Tuesday, March 17, 2009

From the Exponent Archives: The Case Against Libertarianism

This is one of the articles that got me banned from The Exponent, Baldwin-Wallace's Campus Newspaper. I was probably the most popular writer in the Op-ed section, though this probably due to the fact that I was the only one who wrote about the real world, not silly "I love my college" childishness. A rich alumni threatened not to give any money any longer if I was permitted to continue writing for the campus paper. Apparently, rumor has it that somebody on the college's Board of Trustees had it in for me from day one, and actually tried to make the case that my articles were "illegal" under some law.

I was banned from the Exponent after Timothy S. Davey started writing articles in response to mine in the paper. I eventually debated Davey, and 100 people came out to watch the debate. This was the first student debate in Baldwin-Wallace's history. The debate then circled the internet, and was covered in Workers World Newspaper. It was shortly after the debate that I was banned from the paper. In my opinion, the Exponent Staff are mostly a bunch of greedy, childish, careerists. During the election, the Exponent featured articles on "The Good Points of Barack Obama" and "The Good Points of John Mccain", written by the same person. The Exponent also attacked the campus protests against John Mccain's speech, with an article titled "Rudeness is not covered by the first amendement." Ironically even the Supreme Court has ruled otherwise, but what does research matter when you are a mouthpeice for the college bureaucracy...

None of the Exponent staff even had the balls to so much as speak to me about this issue since it occured. Ironic no? Oh well, here is an article from the archive. I intend on publishing many more of them.

The history classes in this country’s high schools are not doing their jobs. If they were, we would all know that there was a time in American History when there were no minimum wage laws, no welfare, no social security, no unemployment insurance, and no trade union rights.

If history classes were doing their job, we would learn about how this period of American history was known for horrendous working conditions, starvation, massive poverty, massive unemployment, child labor, and basic misery for almost everyone. If history classes were doing their jobs we would learn that the only people that benefited from this Lassaize-Faire period were the Rockefellers, Carnegies, and like, who brutally smashed all who resisted such conditions by forming trade unions and striking.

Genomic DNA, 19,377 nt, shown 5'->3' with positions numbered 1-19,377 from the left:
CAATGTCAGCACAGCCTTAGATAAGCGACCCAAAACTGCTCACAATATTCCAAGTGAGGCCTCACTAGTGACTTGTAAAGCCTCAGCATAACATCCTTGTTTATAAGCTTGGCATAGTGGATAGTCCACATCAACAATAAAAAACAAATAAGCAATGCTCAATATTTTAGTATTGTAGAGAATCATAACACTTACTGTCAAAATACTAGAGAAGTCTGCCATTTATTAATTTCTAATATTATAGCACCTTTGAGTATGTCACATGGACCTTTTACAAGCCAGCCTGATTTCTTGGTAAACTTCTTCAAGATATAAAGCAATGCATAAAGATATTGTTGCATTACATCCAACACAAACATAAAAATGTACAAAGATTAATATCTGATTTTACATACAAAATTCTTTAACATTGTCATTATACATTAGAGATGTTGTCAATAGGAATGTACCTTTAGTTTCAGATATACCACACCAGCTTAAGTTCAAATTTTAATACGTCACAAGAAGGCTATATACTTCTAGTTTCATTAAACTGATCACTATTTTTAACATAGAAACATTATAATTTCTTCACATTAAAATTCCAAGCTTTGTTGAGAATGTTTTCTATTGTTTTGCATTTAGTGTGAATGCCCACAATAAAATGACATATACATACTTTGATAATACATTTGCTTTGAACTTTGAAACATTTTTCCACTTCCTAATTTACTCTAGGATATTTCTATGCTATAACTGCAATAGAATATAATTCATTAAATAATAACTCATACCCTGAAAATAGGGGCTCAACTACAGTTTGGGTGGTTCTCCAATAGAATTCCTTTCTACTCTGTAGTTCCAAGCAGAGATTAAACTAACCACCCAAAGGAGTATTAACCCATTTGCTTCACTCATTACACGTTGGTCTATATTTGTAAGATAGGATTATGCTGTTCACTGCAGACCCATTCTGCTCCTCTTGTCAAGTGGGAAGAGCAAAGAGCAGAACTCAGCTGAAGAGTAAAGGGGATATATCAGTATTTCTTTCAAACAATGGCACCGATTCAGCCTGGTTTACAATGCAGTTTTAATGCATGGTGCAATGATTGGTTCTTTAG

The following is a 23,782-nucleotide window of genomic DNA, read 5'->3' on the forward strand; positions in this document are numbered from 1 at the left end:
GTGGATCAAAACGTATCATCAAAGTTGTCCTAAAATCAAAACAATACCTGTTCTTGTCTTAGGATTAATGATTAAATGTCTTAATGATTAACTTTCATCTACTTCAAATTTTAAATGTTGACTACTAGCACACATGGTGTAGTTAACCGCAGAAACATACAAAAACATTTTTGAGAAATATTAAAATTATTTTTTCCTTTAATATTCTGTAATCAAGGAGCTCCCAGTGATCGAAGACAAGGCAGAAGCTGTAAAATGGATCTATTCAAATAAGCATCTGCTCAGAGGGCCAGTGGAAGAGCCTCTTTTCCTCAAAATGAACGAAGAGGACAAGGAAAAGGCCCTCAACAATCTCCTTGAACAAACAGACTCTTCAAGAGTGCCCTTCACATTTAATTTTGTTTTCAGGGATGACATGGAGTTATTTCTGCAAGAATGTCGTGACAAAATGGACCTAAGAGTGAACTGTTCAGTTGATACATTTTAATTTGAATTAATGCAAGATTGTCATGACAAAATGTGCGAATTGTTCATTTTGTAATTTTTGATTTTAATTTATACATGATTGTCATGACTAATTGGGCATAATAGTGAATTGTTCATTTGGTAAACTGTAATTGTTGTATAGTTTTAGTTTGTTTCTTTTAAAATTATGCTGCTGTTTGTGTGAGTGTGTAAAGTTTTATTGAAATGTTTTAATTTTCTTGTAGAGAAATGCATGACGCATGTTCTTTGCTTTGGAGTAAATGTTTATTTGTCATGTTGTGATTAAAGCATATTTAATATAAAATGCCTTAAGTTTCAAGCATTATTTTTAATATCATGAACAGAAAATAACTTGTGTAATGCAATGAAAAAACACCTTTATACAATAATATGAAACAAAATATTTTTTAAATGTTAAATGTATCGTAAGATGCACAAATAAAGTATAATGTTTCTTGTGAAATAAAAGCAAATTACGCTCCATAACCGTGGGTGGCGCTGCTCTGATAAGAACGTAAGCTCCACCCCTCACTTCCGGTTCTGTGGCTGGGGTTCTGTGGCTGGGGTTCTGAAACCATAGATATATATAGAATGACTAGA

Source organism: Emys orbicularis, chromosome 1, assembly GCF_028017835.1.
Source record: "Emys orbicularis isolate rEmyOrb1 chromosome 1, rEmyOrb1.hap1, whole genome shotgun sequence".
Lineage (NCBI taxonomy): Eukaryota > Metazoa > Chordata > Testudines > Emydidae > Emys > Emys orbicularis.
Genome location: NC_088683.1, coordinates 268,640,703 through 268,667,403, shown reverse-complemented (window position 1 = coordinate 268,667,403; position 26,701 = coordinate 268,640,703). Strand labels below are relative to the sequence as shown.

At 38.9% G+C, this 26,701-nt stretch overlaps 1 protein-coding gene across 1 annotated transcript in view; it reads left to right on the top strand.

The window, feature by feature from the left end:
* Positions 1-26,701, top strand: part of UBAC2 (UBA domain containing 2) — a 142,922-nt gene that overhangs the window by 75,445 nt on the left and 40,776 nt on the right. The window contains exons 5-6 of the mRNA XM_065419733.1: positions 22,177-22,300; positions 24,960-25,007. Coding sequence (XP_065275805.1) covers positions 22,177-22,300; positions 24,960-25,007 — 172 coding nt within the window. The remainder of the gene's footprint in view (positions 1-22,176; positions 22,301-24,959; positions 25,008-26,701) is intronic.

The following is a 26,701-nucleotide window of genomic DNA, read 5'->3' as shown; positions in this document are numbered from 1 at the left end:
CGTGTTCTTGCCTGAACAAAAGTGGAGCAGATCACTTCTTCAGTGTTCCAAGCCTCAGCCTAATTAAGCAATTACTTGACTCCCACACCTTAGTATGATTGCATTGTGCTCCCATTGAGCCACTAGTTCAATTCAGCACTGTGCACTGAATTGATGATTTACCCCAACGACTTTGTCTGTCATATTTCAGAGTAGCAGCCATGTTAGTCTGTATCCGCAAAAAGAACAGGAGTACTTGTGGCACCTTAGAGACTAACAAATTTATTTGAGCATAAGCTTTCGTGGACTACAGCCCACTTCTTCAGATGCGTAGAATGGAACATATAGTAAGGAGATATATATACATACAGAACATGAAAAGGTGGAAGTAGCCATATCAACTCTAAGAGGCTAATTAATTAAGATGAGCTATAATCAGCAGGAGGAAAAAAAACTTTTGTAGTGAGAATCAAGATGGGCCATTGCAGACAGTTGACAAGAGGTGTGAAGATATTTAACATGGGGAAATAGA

If history classes were doing their jobs, we would learn that it was because of the misery created by these conditions, that the government was forced by movements of the people to adopt programs to save people from the built in horrors of the free market economy. We do not have workplace health and safety regulations because of “elitism”, the agenda to make sure people make more than 6.85 an hour, hardly a living wage, has nothing to do with socialism.

If history classes were doing their jobs, we would know that the extreme free market capitalist system advocated by Ayn Rand, Ron Paul, and such has already existed and it was misery. Changes were forced by the people, who suffered greatly under them.

If history classes were doing their jobs, rather than lecturing us about the evils of “Communism”, there would be no massive support for Ron Paul’s candidacy among college students.

When I say “history classes”, I specifically refer to High School, because it is in college that many of us are forced to see the reality that there are, in fact, problems with the free market system. Sadly, many refuse to acknowledge this even now, and simply declare what they are learning is “liberal propaganda.” This is tragic.

Think about it? Do you want your student loans to still exist? Do you want to be able to collect unemployment while you are between jobs? Do you want to be safe in your workplace, and know that if you are injured on the job your boss will be held accountable? Do you want people to be starving because they cannot get government assistance to buy food?

The New York Times reports that this is already happening in Japan, as
one old man died of hunger because his benefits were cut.

Now, I can already guess what the libertarian response to such a claim will be. “His fault!” They will say. This is the libertarian belief to its core. Are you poor? It is your own fault. Do you not have the same educational opportunities as someone else? It is your own fault. Are you discriminated against? It is your own fault. The government should do nothing to help you. It must be your own fault, because everybody knows that capitalism is great, end of discussion.

The above is lunacy! But this is the belief of libertarians.

Wake up fellow college students! There are loads of the problems that exist in this world, and we have learned a long time ago that free market chaos and anarchy is not going to solve them.

Let’s march into a future that puts people in control of the economy, that’s a solution that HAS worked.

Note on Copyright: I was given verbal permission from Matthew Jurick, the Editor of the Exponent before it became the mouthpeice of the administration to publish any articles published in it on my blog, despite the fact that Exponent Campus Media owns the rights. If ECM wishes to challenge me for posting these "offensive" and "ravid" articles, I will happily take them to court, and use the trial to expose the censorship of this campus "forum."

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